Mahapa, whose father didn’t want her to become a pilot, overcame a number of obstacles before she took to the skies.
“When I told my father I wanted to become a pilot, he never even entertained the idea, ” she explained.
Challenging route to success
She enrolled in a course in electrical engineering at the University of Cape Town in line with her father’s wishes, only to drop out a year later. She later started flight school, which came with it’s own set of challenges.
“I was the only woman in my class the whole time,” she said. “I had to work very hard. I had to probably work ten times harder than the men that I was with in the classroom.”
Mahapa also felt sick the first few times she took to the skies. But that didn’t stop her. “My first time, I felt sick,” she said. “I was persistent, I went back again, I went back until I stopped feeling sick.”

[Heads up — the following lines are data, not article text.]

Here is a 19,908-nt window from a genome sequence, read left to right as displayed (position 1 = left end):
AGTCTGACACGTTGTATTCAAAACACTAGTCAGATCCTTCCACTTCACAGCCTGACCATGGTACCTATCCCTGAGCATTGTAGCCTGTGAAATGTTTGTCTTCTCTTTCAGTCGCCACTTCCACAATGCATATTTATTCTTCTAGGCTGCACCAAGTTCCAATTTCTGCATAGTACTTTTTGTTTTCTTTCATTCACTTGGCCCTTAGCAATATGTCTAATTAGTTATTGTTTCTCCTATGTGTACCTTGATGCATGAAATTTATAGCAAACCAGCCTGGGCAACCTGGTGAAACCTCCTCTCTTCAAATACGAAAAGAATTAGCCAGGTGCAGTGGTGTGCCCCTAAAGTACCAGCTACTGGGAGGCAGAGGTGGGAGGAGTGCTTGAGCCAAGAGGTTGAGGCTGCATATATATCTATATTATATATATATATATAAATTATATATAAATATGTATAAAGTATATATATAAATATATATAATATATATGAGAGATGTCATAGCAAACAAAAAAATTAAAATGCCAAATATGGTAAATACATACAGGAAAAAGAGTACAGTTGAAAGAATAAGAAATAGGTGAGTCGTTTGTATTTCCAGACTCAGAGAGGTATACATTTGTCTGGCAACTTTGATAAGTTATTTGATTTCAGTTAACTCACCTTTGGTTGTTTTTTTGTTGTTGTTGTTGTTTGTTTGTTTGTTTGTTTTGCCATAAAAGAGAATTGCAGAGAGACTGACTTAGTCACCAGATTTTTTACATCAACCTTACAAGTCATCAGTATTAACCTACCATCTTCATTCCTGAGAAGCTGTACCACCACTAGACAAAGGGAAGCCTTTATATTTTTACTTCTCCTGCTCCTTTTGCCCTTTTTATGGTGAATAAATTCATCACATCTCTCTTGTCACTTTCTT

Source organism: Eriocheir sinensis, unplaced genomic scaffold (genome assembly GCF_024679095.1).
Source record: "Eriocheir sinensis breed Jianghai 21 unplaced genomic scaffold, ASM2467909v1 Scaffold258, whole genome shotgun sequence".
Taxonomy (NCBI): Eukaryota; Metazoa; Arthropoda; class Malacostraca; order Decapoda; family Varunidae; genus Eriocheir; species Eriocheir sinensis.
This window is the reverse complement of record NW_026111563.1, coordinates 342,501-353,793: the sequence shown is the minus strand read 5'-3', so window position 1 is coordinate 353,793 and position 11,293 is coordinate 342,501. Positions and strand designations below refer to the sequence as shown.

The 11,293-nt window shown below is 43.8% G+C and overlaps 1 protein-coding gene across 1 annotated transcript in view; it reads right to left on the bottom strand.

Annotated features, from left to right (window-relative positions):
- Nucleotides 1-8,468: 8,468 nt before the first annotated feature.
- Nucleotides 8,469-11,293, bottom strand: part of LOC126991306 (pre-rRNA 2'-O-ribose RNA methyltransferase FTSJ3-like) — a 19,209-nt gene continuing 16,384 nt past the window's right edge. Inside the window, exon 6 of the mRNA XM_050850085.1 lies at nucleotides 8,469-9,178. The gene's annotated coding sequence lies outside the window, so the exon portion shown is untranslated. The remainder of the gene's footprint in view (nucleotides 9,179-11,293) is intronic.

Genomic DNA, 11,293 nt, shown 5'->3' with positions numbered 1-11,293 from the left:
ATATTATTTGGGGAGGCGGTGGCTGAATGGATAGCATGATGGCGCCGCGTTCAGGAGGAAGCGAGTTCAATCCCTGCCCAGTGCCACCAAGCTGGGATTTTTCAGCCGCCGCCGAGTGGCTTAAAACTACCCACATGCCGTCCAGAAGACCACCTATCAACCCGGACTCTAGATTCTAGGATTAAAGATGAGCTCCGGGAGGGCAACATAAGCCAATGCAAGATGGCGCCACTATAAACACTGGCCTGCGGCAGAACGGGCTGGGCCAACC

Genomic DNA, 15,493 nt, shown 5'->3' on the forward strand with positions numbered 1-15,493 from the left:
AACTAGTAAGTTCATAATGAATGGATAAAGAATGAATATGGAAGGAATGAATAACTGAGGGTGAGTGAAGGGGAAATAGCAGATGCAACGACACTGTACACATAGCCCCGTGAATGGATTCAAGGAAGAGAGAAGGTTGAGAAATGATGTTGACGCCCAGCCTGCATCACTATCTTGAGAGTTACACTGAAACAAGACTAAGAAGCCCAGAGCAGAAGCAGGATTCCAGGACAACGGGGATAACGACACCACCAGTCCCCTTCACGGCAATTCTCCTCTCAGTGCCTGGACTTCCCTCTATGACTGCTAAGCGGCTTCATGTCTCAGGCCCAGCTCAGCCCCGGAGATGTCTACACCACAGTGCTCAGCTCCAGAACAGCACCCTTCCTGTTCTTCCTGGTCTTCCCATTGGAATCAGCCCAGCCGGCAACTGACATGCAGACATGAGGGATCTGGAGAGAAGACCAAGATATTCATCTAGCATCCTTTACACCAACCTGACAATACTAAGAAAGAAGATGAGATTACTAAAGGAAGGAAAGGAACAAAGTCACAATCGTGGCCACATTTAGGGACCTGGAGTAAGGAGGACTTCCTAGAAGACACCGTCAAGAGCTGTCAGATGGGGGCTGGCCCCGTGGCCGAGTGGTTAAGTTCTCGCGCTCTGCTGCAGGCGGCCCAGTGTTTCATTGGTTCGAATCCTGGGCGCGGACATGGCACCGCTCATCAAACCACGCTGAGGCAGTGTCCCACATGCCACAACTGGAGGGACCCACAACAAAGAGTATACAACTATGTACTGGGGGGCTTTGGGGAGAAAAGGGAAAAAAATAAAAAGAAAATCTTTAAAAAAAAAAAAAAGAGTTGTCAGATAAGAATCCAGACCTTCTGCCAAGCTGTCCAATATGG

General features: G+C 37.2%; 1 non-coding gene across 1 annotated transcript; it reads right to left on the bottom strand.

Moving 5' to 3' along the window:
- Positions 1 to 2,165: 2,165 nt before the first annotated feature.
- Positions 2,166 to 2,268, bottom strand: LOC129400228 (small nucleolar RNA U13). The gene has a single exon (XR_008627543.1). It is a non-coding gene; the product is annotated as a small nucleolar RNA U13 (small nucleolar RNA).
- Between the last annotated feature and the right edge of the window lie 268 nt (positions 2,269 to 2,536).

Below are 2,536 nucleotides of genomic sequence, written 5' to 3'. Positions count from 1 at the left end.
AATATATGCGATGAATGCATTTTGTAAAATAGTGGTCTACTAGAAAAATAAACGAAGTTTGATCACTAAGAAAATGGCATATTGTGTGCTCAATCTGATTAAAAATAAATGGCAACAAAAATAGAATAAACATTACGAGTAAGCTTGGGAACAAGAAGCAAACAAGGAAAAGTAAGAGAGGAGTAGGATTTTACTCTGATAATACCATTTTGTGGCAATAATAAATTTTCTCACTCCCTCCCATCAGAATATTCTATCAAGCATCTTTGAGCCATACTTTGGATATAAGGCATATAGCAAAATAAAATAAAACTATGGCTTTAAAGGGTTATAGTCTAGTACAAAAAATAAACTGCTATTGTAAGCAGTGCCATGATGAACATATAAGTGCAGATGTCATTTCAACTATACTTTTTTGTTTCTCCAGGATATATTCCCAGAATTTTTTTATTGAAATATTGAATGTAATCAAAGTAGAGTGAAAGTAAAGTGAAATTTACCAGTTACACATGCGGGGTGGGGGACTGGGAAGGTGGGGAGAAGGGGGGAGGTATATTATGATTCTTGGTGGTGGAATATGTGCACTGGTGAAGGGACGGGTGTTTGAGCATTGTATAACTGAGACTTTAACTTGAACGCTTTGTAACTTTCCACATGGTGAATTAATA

Her hard work and determination paid off and in 1998 she broke barriers by taking to the skies as the first female African pilot in South Africa.
“I didn’t know I was the first black woman until 2003, until about four years later. And I was still the only one at the time and I did not know,” she said.
“Before I knew it I was on TV, front page of newspapers, and that came as a shock because I was still young, I was 22 at the time, I was very young.”
“Girls can become anything they want”
“I don’t think there will ever be enough women in the industry,” she continued. “If I can change the world I would tell the girls go out there, do it and I will tell the boys there is nothing wrong with a girl becoming a pilot, becoming an astronaut for that matter.”
“Boys must accept that girls can become anything they want and girls must believe in themselves that they can become anything that they want.”
Despite the challenges Mahapa has no regrets about her decision to pursue a career in aviation.
“Ask any pilot, they’ll tell you, our view from our office is the best in the world,so why would you get bored doing a job like that?”